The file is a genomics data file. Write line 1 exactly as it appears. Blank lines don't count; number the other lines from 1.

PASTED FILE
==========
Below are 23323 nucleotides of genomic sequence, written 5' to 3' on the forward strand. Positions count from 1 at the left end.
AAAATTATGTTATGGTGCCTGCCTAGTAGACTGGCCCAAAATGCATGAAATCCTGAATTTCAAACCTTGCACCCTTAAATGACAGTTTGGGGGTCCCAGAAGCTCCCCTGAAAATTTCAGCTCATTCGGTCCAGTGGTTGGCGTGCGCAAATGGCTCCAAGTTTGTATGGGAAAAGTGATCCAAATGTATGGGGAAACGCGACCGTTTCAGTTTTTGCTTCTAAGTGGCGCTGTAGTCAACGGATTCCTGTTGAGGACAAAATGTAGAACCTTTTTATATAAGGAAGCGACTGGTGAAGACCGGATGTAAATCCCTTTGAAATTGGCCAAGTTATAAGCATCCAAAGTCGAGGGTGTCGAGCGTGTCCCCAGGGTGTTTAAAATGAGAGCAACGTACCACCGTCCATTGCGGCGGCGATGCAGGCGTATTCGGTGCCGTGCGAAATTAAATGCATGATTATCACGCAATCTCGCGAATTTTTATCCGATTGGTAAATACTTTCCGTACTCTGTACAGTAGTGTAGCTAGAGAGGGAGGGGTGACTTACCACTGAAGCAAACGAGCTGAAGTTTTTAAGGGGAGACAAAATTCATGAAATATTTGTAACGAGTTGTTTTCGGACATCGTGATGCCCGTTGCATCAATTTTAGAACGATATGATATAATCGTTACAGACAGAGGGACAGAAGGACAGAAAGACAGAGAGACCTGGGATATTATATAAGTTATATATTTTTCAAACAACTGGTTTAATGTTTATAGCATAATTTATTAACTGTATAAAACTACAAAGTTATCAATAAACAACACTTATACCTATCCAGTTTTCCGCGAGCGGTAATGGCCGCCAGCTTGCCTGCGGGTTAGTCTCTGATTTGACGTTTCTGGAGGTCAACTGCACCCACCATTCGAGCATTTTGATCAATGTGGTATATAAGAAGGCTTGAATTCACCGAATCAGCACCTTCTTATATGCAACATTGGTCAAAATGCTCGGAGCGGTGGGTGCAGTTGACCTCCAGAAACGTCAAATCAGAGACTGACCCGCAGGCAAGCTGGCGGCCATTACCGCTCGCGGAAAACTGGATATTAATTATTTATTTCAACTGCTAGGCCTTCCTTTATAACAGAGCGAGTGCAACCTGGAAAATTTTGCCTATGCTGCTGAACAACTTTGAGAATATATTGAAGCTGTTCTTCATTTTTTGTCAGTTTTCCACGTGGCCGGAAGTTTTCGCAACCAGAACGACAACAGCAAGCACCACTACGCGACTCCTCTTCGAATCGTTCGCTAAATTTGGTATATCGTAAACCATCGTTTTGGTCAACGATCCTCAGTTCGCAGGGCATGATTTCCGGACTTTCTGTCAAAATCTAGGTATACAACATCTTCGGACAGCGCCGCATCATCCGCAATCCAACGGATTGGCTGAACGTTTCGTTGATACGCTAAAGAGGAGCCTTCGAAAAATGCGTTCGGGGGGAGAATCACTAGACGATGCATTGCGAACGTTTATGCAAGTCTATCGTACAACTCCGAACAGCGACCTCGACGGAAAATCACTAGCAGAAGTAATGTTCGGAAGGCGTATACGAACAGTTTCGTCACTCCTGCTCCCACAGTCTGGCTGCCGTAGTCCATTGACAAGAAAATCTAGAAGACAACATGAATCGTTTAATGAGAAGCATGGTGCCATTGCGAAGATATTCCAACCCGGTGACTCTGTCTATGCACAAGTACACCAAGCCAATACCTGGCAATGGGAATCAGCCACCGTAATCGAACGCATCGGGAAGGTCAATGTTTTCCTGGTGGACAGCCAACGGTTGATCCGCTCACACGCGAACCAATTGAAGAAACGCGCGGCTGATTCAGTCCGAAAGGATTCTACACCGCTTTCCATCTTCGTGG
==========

Below are 23323 nucleotides of genomic sequence, written 5' to 3' on the forward strand. Positions count from 1 at the left end.